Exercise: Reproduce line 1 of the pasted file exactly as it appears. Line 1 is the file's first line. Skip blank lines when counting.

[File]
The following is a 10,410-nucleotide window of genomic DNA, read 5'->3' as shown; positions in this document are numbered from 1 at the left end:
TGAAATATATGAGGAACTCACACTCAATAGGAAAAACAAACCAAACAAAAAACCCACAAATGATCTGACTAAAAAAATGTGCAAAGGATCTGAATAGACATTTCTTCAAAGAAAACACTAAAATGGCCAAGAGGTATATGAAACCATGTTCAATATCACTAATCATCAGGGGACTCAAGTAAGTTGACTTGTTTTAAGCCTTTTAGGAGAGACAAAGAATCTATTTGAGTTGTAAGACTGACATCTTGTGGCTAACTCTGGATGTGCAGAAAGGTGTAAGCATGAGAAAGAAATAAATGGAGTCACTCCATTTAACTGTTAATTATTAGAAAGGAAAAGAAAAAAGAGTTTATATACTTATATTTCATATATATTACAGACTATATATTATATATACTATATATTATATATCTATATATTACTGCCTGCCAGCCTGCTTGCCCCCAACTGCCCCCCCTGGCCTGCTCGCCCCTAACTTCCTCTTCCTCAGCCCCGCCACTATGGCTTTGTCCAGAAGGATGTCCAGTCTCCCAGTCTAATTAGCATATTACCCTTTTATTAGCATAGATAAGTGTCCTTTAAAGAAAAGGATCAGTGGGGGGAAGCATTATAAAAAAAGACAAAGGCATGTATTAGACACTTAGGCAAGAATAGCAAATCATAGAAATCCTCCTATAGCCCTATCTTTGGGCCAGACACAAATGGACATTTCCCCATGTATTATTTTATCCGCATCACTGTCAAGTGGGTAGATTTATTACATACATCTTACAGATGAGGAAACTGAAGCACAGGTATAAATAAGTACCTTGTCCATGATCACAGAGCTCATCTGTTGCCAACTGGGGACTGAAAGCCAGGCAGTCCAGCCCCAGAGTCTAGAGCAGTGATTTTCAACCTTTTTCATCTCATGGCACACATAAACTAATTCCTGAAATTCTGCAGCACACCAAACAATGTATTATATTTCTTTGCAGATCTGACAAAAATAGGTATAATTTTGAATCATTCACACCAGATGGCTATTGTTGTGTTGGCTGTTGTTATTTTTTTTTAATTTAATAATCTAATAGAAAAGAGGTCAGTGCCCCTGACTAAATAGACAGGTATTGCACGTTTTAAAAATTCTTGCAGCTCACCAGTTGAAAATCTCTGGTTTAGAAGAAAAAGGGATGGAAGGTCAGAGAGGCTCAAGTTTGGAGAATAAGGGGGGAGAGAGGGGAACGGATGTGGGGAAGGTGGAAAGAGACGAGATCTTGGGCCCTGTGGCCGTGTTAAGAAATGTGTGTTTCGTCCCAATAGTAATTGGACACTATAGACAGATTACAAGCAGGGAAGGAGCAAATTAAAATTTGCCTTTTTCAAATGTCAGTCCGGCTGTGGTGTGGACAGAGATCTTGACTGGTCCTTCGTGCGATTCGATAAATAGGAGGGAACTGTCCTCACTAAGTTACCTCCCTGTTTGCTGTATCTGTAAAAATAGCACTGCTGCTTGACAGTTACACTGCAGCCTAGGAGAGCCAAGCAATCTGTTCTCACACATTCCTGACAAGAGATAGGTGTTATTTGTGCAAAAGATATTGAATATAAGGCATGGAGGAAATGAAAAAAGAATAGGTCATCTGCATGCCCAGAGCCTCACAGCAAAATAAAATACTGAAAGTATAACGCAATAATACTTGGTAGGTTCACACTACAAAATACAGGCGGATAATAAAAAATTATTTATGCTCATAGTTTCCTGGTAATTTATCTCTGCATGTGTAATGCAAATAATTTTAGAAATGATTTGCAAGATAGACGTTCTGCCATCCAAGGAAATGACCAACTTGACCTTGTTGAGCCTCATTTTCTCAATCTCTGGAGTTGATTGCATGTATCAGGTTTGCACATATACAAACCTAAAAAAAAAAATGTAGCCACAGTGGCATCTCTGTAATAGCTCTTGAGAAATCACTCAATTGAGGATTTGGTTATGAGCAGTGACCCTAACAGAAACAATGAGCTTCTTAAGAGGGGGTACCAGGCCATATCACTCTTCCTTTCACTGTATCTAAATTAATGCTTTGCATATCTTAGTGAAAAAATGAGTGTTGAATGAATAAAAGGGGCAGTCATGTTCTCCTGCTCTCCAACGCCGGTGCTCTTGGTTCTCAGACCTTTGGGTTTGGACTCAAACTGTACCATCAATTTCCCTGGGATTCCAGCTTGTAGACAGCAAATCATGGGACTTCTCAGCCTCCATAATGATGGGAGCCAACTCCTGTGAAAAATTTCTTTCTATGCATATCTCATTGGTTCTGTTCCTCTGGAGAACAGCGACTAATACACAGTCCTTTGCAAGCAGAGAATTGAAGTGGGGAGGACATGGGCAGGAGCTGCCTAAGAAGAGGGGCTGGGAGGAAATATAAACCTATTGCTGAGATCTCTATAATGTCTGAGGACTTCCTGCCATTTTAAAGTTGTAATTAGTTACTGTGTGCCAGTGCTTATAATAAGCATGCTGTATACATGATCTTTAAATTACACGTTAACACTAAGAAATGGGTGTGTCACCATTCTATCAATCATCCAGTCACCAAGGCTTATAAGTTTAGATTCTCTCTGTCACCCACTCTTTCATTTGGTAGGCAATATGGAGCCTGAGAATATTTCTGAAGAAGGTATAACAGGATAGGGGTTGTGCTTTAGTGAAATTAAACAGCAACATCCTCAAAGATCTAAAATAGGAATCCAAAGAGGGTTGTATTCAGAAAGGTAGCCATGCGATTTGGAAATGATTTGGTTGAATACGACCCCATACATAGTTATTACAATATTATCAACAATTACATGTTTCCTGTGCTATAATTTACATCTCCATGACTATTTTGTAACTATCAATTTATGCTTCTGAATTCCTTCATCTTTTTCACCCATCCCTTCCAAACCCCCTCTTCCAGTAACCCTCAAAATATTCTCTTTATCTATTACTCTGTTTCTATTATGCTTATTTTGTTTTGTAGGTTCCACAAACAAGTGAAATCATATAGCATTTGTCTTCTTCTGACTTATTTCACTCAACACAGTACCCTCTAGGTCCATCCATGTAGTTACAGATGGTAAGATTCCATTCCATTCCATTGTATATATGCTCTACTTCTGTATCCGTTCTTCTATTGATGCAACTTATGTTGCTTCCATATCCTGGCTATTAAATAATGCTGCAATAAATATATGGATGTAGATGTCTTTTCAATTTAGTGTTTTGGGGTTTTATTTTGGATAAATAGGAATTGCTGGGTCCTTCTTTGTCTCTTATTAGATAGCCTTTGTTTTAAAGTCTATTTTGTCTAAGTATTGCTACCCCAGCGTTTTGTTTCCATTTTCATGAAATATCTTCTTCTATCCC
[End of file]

The following is a 10,410-nucleotide window of genomic DNA, read 5'->3' as shown; positions in this document are numbered from 1 at the left end: